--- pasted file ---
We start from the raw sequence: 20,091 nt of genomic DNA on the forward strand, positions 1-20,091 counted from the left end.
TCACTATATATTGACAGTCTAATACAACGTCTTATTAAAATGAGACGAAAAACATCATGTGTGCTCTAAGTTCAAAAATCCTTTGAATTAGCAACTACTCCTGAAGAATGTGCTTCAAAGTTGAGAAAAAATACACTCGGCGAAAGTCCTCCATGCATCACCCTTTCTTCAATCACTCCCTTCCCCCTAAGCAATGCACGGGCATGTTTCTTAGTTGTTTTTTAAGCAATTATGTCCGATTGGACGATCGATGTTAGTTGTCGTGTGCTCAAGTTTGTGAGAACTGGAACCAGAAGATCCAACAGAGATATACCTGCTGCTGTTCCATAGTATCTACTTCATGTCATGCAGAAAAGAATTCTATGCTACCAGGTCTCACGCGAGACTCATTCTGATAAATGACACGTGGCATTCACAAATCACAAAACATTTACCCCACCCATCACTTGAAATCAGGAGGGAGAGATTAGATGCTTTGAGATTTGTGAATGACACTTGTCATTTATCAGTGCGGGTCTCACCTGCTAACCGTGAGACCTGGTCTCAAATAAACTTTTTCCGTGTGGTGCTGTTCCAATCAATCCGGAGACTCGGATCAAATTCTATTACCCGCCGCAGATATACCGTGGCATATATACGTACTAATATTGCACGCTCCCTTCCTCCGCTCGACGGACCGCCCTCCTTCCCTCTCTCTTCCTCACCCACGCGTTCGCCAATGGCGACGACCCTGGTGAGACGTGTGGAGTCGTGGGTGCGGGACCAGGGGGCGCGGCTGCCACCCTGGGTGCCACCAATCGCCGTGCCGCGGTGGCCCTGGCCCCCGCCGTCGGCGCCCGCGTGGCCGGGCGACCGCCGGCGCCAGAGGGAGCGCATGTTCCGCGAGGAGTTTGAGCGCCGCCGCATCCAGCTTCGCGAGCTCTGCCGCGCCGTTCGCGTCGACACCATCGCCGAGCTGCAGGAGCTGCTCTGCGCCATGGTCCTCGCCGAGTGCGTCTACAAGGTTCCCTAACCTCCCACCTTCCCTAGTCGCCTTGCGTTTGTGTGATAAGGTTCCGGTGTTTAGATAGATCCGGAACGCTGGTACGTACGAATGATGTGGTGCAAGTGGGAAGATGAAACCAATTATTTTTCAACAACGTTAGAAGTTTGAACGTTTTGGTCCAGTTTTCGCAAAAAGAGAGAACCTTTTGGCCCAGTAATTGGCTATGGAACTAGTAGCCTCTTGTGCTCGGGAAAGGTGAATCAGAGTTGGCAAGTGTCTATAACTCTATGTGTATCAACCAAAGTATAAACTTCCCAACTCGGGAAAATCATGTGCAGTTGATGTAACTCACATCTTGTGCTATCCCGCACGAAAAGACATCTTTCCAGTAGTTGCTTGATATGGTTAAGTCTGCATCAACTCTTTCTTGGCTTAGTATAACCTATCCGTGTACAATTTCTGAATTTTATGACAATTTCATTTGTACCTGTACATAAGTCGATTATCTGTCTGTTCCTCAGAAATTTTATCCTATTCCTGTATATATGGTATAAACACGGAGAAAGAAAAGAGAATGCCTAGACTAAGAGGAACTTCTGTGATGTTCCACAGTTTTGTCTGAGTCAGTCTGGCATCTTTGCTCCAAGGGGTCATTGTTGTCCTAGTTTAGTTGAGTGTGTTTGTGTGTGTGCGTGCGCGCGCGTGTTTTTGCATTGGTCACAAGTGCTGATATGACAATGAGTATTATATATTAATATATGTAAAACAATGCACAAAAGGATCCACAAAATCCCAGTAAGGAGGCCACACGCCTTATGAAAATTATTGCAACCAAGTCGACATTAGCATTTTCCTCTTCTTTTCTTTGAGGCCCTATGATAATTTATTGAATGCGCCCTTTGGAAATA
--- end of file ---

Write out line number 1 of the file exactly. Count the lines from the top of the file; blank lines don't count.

We start from the raw sequence: 20,091 nt of genomic DNA on the forward strand, positions 1-20,091 counted from the left end.